LOS ANGELES -- Ask Michael Irvin a simple question and you get a simple answer.
In this case, the query was: How would you fix the Giants’ offense?
"Dude," the Hall of Fame receiver and NFL Network analyst laughingly told Newsday on Wednesday at Super Bowl LVI, "we don’t have the time to go through all of that."
Irvin is so convinced the Giants are a lost cause – and have been for some time – that two years ago he tried to dissuade former Cowboys head coach Jason Garrett from taking the job as their offensive coordinator.
"I was like ‘Oooh, I don’t know about that one, man,’" Irvin said. "He’s such a fighter. He’s a winner. He wanted to go and do it. He said ‘I’m a coach, it’s what I do. I can fix it. I can fix it.’ I said to him then, ‘I don’t know if you can fix it.’
"And I’m saying this to you now: ‘I don’t know if I can fix it.’"
Fellow NFL Network analyst Steve Mariucci was only slightly less pessimistic about the Giants’ situation, even with the addition of head coach Brian Daboll and offensive coordinator Mike Kafka from two of the top-scoring teams in the NFL, Buffalo and Kansas City, respectively.
Mariucci told Newsday he thinks quarterback Daniel Jones can be a winner but noted that he says so "with some reservation."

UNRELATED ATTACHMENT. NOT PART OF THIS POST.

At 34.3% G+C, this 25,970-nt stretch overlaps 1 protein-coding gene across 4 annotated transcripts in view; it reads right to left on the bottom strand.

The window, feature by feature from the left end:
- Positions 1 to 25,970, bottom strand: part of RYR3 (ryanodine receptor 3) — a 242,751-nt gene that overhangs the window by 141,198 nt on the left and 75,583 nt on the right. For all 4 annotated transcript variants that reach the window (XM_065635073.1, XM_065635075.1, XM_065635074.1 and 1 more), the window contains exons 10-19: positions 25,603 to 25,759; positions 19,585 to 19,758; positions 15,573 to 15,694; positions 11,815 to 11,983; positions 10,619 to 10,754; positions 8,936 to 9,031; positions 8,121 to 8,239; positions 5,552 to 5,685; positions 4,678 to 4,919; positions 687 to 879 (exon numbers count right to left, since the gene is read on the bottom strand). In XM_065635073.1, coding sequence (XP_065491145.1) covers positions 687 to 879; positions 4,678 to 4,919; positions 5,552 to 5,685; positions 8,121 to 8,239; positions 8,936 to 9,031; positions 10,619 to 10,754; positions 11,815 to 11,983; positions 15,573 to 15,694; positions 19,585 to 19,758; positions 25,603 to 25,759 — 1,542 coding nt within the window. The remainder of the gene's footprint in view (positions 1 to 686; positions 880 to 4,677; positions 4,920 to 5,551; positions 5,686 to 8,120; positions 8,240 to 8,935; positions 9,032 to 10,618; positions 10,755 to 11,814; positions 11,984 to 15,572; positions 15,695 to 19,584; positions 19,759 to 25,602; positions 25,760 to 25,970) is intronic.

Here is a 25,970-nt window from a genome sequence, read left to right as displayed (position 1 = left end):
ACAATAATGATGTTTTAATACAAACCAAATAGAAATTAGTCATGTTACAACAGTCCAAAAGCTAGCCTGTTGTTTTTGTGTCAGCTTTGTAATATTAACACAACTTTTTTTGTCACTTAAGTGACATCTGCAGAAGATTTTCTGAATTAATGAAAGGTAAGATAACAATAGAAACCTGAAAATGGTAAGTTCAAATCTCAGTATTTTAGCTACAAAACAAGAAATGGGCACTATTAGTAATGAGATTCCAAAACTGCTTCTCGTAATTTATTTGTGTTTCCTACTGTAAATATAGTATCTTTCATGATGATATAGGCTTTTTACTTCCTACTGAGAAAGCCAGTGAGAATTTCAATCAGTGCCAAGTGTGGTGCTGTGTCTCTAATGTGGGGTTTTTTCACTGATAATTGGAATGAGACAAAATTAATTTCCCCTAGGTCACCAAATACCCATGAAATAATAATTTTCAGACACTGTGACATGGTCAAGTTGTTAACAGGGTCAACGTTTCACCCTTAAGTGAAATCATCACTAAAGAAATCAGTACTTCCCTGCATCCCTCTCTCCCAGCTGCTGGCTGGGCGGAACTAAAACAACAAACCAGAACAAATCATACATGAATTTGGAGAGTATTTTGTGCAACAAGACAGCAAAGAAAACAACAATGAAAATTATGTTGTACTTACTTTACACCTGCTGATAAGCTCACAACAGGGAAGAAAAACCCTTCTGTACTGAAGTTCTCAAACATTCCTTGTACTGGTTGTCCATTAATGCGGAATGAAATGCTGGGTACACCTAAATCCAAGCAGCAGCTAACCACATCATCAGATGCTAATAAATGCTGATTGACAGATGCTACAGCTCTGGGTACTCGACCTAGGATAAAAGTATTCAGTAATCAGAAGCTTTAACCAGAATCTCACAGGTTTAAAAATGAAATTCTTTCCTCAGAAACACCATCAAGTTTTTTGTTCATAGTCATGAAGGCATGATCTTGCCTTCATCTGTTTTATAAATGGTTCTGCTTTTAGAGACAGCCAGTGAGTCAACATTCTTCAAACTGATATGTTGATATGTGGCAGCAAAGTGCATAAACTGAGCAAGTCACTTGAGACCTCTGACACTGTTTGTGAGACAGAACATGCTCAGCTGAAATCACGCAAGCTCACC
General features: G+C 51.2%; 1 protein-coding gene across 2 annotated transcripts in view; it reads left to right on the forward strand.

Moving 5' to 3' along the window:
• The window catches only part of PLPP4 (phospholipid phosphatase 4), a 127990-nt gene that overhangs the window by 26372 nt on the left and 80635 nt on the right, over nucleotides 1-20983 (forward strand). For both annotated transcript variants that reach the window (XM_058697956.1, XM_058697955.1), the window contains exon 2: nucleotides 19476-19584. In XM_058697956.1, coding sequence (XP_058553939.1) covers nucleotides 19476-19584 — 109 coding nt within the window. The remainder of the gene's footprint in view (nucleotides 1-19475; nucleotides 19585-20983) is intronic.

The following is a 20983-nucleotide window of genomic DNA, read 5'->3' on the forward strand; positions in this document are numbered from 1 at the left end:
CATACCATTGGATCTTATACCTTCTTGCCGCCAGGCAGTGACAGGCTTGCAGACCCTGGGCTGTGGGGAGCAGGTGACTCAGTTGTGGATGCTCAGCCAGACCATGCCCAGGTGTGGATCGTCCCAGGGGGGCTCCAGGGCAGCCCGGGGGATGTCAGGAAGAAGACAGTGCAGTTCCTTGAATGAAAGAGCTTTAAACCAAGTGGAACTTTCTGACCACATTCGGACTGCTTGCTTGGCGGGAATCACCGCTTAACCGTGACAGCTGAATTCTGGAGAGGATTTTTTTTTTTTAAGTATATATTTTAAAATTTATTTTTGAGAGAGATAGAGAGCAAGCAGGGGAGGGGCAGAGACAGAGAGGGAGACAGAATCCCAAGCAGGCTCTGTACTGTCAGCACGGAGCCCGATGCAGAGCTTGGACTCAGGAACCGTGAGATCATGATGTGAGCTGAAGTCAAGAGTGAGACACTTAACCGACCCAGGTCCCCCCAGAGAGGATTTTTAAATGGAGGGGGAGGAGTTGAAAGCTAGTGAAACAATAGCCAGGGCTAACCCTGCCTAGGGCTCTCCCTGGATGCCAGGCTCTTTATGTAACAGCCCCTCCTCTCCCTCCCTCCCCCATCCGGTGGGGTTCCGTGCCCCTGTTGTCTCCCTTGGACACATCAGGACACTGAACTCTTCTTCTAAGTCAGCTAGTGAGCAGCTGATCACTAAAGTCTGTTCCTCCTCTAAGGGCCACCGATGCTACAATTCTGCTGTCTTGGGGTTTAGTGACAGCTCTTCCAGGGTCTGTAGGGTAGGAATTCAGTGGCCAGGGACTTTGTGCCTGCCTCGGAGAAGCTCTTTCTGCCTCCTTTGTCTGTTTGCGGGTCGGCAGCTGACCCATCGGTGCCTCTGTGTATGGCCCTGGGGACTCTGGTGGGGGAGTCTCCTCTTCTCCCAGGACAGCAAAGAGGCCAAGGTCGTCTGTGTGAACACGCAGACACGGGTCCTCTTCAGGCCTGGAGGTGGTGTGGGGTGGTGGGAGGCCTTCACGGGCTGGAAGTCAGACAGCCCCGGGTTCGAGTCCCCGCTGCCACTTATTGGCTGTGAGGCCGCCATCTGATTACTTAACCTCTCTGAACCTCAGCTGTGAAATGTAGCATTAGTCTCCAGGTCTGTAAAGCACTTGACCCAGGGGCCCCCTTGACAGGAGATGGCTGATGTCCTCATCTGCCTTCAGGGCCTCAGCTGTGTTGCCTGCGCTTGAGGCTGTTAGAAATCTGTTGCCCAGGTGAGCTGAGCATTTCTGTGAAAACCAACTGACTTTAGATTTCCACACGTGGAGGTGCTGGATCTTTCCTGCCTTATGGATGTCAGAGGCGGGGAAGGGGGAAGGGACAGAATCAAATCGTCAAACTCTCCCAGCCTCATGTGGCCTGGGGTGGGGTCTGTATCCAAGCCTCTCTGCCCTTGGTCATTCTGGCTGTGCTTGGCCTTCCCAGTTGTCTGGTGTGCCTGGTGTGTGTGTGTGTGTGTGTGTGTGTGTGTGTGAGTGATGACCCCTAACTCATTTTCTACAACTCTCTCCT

"Like any quarterback you have to have a supporting cast," Mariucci said. "It was a shame that Saquon Barkley was hurt and it’s a shame that they had some offensive line failures. That roster needs to improve, let’s face it."
So, too, does Jones, and he doesn’t have much time to do so. With one year left on his rookie contract and the Giants unlikely to pick up a fifth-year option in May, he’s basically playing the 2022 season on a prove-it deal.
"There’s nothing fair," Mariucci said, "It’s just how it is. He’s got to do the best he can with what they have."
The Giants are going to be hard pressed to build a solid infrastructure around Jones in just one offseason. With little salary cap space for free agents and the potential for drafting players who will have to go through rookie learning curves, the immediate future for the Giants may be just as bleak as the last few years have been.
"If Daniel Jones has a better offensive line, has some more weapons on offense, maybe," Mariucci said. "And then it comes down to him not playing catch-up so the defense has to keep him in games or keep it close so he is not having to throw the ball so much.
"We’ll see how that goes," Mariucci said. "The jury is still out. I’m rooting for him."